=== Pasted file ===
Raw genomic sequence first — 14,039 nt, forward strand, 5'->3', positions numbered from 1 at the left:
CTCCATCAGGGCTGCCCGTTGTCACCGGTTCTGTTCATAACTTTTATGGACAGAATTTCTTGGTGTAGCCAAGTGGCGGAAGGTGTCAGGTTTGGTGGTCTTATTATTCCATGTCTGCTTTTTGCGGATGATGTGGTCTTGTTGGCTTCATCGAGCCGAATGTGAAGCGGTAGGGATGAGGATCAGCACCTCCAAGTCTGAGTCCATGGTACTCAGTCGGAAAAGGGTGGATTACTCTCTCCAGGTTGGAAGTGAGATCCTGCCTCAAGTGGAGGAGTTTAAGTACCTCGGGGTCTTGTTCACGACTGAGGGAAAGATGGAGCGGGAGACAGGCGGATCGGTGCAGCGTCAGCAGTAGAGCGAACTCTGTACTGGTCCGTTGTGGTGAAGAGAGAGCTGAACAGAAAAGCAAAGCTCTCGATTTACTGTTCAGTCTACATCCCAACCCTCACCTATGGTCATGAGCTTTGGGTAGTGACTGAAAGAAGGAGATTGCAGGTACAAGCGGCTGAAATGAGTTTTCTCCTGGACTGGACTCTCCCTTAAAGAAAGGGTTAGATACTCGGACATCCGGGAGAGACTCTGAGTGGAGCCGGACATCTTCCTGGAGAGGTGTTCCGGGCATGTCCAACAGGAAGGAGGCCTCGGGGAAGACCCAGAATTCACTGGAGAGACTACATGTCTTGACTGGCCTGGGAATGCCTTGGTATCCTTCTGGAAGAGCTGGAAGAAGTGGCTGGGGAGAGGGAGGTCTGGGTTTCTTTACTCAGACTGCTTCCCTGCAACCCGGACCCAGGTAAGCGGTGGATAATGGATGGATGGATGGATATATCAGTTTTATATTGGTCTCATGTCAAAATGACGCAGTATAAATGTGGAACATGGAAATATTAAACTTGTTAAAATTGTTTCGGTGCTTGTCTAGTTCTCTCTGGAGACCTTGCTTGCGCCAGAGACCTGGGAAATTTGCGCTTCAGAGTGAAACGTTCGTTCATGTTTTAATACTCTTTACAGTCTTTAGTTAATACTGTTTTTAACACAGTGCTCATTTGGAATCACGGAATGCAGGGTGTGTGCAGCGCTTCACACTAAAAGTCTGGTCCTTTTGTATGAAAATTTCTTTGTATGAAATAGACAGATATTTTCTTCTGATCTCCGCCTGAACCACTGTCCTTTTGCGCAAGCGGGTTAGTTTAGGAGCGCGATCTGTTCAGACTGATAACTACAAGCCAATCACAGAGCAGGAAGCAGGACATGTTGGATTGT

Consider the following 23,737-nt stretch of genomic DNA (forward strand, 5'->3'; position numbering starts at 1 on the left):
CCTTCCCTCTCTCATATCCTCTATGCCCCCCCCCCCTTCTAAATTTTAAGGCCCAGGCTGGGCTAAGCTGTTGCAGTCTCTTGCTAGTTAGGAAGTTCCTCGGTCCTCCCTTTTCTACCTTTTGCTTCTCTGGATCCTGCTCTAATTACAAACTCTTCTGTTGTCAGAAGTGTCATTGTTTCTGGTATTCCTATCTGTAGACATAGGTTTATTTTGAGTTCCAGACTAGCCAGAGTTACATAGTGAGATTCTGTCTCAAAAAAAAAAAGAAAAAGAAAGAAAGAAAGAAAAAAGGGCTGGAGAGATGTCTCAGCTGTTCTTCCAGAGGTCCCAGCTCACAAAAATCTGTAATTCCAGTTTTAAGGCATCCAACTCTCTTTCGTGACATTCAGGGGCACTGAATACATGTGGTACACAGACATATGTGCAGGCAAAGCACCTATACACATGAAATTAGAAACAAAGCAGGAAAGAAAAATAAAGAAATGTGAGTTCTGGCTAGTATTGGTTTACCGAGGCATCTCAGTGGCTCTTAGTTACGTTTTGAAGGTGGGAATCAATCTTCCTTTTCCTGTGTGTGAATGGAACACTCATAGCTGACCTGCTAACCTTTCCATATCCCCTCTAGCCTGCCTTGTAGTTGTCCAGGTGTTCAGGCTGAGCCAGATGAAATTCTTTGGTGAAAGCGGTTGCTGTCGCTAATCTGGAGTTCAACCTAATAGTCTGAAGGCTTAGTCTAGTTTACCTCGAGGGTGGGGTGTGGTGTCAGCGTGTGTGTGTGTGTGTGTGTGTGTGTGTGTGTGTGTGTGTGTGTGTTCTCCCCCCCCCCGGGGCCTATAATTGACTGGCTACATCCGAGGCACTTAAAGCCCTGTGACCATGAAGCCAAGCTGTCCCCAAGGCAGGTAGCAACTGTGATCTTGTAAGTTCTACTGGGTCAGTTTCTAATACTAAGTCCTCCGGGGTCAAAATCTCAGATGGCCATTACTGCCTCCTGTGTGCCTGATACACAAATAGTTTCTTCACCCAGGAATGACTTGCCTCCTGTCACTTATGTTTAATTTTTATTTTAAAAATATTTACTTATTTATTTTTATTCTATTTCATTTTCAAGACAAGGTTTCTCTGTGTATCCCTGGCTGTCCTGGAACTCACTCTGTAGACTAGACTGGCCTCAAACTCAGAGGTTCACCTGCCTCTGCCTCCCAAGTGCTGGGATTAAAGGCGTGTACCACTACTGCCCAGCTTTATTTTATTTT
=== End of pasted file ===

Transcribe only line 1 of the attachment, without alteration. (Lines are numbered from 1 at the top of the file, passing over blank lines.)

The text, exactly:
Raw genomic sequence first — 14,039 nt, forward strand, 5'->3', positions numbered from 1 at the left: